###### Area between two curves

If $f(x)\ge g(x)$ on the interval $[a,b]\text{,}$ then the area between $f(x)$ and $g(x)$ is

\begin{equation*} \int\limits_a^b \left(\text{top curve-bottom curve}\right) dx =\int\limits_a^b (f(x)-g(x))dx \end{equation*}
###### Example5.70

Find the area of the region enclosed between $f(x)=0.1x^2+4\text{,}$ shown as the red curve in the image below, and $g(x)=x\text{,}$ shown as the blue curve in the figure below, between $x=2\text{,}$ and $x=2\text{.}$ Figure5.71Graphs of the curves $f(x)=0.1x^2+4$ and $g(x)=x\text{.}$

The area between $f(x)$ and $g(x)$ is $16.5333\text{.}$

Solution

Here we are given the interval of integration, $[-2,2]\text{,}$ so we integrate:

\begin{equation*} \int\limits_a^b \left(\text{top curve-bottom curve}\right) dx =\int\limits_{-2}^{2} \left(0.1x^2+4-(x)\right)dx \end{equation*}
\begin{equation*} =\int\limits_{-2}^{2} \left(0.1x^2-x+4\right)dx=\left.\left(0.1\frac{x^3}{3}-\frac{x^2}{2}+4x\right)\right|_{-2}^2 \end{equation*}
\begin{equation*} =\left(0.1\frac{2^3}{3}-\frac{2^2}{2}+4(2)\right)-\left(0.1\frac{(-2)^3}{3}-\frac{(-2)^2}{2}+4(-2)\right)=16.5333 \end{equation*}
###### Example5.72

Find the area of the region enclosed by the two functions $y=4x^2$ and $y=x^2+3\text{,}$ shown below. Figure5.73Graphs of the curves $y=4x^2$ and $y=x^2+3\text{.}$

The area between the curves $y=4x^2$ and $y=x^2+3$ is $4\text{.}$

Solution

To start with need to find when these two curves intersect. We do this by setting the two curves equal to each other and solving.

\begin{equation*} 4x^2=x^2+3 \implies 3x^2=3 \implies x^2=1 \end{equation*}

Thus, these two curves intersect at $x=\pm1\text{.}$ This gives us the bounds of integration. Now we need to determine which curve is the top curve. To do so, plug in a value between the bounds, for example, $x=0\text{.}$ From this we see that $y=x^2+3$ is the top curve. So the area between the curves can be determined by the integral:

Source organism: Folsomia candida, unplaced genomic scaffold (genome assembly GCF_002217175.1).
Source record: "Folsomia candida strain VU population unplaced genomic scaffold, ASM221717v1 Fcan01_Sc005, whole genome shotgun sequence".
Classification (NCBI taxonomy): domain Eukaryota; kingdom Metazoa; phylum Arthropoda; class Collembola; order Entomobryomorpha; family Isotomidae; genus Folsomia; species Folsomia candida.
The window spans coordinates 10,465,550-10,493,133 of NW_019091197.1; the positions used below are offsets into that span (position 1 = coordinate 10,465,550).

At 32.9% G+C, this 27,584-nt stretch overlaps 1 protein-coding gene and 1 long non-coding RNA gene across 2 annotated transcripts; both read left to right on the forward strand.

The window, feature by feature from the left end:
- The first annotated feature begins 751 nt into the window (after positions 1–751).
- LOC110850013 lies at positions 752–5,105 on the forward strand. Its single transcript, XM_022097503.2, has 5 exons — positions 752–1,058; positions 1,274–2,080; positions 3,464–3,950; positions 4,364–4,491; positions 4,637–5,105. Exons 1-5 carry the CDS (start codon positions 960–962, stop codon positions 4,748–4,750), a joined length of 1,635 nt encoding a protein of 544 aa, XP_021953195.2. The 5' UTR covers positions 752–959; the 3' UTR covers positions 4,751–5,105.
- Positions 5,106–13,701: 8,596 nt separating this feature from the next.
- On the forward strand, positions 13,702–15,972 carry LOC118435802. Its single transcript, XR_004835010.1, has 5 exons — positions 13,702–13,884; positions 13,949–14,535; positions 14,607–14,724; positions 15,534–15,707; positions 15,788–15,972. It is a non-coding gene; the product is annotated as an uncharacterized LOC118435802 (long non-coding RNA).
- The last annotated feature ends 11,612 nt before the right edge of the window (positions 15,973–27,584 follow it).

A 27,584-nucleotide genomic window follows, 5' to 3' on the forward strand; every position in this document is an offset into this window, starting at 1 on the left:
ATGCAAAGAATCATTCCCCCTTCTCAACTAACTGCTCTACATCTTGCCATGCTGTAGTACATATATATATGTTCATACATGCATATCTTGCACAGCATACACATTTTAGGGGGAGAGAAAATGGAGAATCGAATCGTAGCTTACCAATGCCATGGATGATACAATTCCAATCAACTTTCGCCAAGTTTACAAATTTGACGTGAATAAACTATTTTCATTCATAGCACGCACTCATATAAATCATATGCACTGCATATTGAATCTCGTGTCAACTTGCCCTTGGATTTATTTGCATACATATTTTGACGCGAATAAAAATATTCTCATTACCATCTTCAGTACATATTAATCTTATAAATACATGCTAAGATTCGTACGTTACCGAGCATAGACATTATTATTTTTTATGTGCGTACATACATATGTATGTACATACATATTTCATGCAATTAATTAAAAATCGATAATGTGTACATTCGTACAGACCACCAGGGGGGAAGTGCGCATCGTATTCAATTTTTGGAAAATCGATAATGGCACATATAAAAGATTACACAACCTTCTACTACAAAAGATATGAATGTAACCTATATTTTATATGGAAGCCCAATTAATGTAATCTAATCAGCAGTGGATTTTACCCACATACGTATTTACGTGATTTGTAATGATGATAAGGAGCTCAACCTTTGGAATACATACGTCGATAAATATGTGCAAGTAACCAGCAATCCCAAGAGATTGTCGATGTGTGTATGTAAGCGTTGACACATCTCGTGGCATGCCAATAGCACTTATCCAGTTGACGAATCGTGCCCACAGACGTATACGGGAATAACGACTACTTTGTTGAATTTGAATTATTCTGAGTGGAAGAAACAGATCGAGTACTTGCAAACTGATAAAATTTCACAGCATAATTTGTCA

\begin{equation*} \int\limits_{-1}^1 \left(x^2+3-4x^2\right)dx=\int\limits_{-1}^1 \left(3-3x^2\right)dx \end{equation*}
\begin{equation*} =\left(3x-\frac{3x^3}{3}\right) \bigg|_{-1}^1=\left(3(1)-(1)^3\right)-\left(3(-1)-(-1)^3\right)=4 \end{equation*}

### SubsectionSummary

• We have explored several properties of definite integrals, such as the integral over the interval $[a,a] \text{,}$ subdividing the interval of integration, and reversing the order of the limits of integration. These properties help us to evaluate integrals of functions that may otherwise be difficult to evaluate, such as piecewise functions.

• One of the most valuable applications of the definite integral is that it provides a way to discuss the average value of a function. Indeed, if $f$ is a continuous function on $[a,b] \text{,}$ then its average value on $[a,b]$ is given by the formula $f_{\operatorname{AVG} [a,b]} = \frac{1}{b-a} \int_a^b f(x) \,dx \text{.}$

• Integration also allows us to find the area between two curves. For example, if $f(x)\ge g(x)$ on the interval $[a,b]\text{,}$ then the area between $f(x)$ and $g(x)$ is $\int\limits_a^b \left(\text{top curve-bottom curve}\right) dx =\int\limits_a^b (f(x)-g(x))dx.$

### SubsectionExercises

Consider the graphs of two functions $f$ and $g$ that are provided in Figure5.74. Each piece of $f$ and $g$ is either part of a straight line or part of a circle. Figure5.74Two functions $f$ and $g\text{.}$
1. Determine the exact value of $\int_0^1 [f(x) + g(x)]\,dx\text{.}$

2. Determine the exact value of $\int_1^4 [2f(x) - 3g(x)] \, dx\text{.}$

3. Find the exact average value of $h(x) = g(x) - f(x)$ on $[0,4]\text{.}$

4. For what constant $c$ does the following equation hold?

\begin{equation*} \int_0^4 c \, dx = \int_0^4 [f(x) + g(x)] \, dx \end{equation*}

Let $f(x) = 3 - x^2$ and $g(x) = 2x^2\text{.}$

1. On the interval $[-1,1]\text{,}$ sketch a labeled graph of $y = f(x)$ and write a definite integral whose value is the exact area bounded by $y = f(x)$ on $[-1,1]\text{.}$

2. On the interval $[-1,1]\text{,}$ sketch a labeled graph of $y = g(x)$ and write a definite integral whose value is the exact area bounded by $y = g(x)$ on $[-1,1]\text{.}$

3. Write an expression involving a difference of definite integrals whose value is the exact area that lies between $y = f(x)$ and $y = g(x)$ on $[-1,1]\text{.}$

4. Explain why your expression in (c) has the same value as the single integral $\int_{-1}^1 [f(x) - g(x)] \, dx\text{.}$

5. Explain why, in general, if $p(x) \ge q(x)$ for all $x$ in $[a,b]\text{,}$ the exact area between $y = p(x)$ and $y = q(x)$ is given by

\begin{equation*} \int_a^b [p(x) - q(x)] \, dx\text{.} \end{equation*}